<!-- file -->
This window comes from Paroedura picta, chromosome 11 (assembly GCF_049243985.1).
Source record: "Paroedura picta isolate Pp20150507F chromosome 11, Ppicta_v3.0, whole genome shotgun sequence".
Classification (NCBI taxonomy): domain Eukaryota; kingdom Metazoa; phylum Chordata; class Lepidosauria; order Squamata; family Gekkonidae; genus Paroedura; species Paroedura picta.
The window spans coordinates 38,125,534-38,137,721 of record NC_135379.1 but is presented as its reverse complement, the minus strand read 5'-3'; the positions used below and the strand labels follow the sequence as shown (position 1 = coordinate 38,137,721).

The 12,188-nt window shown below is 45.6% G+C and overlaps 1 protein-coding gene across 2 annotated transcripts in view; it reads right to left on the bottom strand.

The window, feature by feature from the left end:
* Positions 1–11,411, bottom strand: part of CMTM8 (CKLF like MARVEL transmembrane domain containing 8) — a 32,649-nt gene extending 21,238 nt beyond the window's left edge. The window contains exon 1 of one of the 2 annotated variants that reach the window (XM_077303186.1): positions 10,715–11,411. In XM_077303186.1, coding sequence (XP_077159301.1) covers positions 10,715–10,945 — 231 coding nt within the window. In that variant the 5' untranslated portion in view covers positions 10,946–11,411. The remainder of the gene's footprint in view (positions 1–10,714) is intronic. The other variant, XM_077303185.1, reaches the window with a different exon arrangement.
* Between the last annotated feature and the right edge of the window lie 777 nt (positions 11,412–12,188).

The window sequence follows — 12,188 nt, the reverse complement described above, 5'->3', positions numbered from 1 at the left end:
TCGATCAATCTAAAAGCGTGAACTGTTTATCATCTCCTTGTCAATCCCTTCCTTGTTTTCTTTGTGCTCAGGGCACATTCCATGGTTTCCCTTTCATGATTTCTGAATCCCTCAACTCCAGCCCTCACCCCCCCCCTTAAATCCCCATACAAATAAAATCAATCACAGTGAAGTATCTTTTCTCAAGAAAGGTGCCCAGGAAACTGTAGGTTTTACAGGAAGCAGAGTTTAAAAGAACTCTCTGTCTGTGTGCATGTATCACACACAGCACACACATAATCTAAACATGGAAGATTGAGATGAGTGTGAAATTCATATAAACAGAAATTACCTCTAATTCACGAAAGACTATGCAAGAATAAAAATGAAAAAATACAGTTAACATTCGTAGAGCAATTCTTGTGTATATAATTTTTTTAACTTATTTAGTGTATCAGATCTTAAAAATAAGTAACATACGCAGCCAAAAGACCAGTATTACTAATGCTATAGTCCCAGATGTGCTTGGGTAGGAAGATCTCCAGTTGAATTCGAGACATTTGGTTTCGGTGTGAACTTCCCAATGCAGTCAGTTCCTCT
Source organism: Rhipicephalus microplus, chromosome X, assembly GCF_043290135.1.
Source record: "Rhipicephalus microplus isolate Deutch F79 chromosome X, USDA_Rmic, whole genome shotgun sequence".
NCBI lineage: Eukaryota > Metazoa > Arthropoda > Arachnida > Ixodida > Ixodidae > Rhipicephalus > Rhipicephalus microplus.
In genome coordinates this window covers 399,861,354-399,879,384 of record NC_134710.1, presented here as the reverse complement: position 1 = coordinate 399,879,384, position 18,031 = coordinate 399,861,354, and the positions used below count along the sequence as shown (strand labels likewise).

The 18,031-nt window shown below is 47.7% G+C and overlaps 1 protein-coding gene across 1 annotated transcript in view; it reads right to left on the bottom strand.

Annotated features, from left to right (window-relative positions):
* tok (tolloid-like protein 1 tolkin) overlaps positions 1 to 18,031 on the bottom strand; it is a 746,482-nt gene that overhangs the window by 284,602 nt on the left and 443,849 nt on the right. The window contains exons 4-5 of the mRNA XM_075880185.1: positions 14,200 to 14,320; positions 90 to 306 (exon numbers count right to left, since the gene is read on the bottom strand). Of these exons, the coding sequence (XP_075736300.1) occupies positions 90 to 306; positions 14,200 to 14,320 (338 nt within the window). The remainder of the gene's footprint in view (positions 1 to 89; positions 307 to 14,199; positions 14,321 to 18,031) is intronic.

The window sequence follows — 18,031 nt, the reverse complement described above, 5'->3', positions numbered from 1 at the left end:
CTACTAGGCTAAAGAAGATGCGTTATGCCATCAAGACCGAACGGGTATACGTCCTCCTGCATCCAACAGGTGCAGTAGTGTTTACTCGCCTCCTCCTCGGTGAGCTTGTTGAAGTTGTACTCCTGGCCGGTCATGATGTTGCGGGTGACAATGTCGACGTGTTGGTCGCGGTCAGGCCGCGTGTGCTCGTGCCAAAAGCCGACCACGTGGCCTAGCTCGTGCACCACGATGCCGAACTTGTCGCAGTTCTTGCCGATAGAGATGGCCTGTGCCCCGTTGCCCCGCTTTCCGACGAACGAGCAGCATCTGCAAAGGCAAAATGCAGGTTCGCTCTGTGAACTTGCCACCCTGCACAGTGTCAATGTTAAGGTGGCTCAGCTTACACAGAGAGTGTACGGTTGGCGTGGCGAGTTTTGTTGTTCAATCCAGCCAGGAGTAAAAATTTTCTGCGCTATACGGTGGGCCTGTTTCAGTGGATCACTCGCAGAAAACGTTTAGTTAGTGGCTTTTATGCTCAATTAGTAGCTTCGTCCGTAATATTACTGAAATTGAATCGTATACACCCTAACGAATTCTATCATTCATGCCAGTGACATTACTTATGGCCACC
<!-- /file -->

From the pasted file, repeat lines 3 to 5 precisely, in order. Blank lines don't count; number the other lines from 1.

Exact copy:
Classification (NCBI taxonomy): domain Eukaryota; kingdom Metazoa; phylum Chordata; class Lepidosauria; order Squamata; family Gekkonidae; genus Paroedura; species Paroedura picta.
The window spans coordinates 38,125,534-38,137,721 of record NC_135379.1 but is presented as its reverse complement, the minus strand read 5'-3'; the positions used below and the strand labels follow the sequence as shown (position 1 = coordinate 38,137,721).

The 12,188-nt window shown below is 45.6% G+C and overlaps 1 protein-coding gene across 2 annotated transcripts in view; it reads right to left on the bottom strand.